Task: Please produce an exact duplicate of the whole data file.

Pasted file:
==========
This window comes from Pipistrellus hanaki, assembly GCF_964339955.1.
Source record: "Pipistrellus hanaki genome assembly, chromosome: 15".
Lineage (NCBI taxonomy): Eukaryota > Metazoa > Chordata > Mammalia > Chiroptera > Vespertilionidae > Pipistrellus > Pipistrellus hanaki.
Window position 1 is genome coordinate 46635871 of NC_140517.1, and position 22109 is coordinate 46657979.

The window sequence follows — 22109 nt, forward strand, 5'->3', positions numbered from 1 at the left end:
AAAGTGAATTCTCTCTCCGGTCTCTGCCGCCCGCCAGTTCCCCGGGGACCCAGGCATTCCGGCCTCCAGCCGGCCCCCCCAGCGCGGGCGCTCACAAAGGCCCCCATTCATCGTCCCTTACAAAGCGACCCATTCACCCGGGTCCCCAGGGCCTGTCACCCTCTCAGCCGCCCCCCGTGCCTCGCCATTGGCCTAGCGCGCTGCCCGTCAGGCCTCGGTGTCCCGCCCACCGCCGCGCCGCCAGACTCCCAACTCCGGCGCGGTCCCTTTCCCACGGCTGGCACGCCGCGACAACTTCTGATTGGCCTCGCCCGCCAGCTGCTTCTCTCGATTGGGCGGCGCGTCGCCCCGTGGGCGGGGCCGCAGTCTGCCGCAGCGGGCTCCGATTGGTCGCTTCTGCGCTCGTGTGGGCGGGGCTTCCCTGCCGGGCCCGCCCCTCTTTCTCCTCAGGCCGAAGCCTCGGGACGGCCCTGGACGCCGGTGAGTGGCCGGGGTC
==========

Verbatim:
This window comes from Pipistrellus hanaki, assembly GCF_964339955.1.
Source record: "Pipistrellus hanaki genome assembly, chromosome: 15".
Lineage (NCBI taxonomy): Eukaryota > Metazoa > Chordata > Mammalia > Chiroptera > Vespertilionidae > Pipistrellus > Pipistrellus hanaki.
Window position 1 is genome coordinate 46635871 of NC_140517.1, and position 22109 is coordinate 46657979.

The window sequence follows — 22109 nt, forward strand, 5'->3', positions numbered from 1 at the left end:
AAAGTGAATTCTCTCTCCGGTCTCTGCCGCCCGCCAGTTCCCCGGGGACCCAGGCATTCCGGCCTCCAGCCGGCCCCCCCAGCGCGGGCGCTCACAAAGGCCCCCATTCATCGTCCCTTACAAAGCGACCCATTCACCCGGGTCCCCAGGGCCTGTCACCCTCTCAGCCGCCCCCCGTGCCTCGCCATTGGCCTAGCGCGCTGCCCGTCAGGCCTCGGTGTCCCGCCCACCGCCGCGCCGCCAGACTCCCAACTCCGGCGCGGTCCCTTTCCCACGGCTGGCACGCCGCGACAACTTCTGATTGGCCTCGCCCGCCAGCTGCTTCTCTCGATTGGGCGGCGCGTCGCCCCGTGGGCGGGGCCGCAGTCTGCCGCAGCGGGCTCCGATTGGTCGCTTCTGCGCTCGTGTGGGCGGGGCTTCCCTGCCGGGCCCGCCCCTCTTTCTCCTCAGGCCGAAGCCTCGGGACGGCCCTGGACGCCGGTGAGTGGCCGGGGTC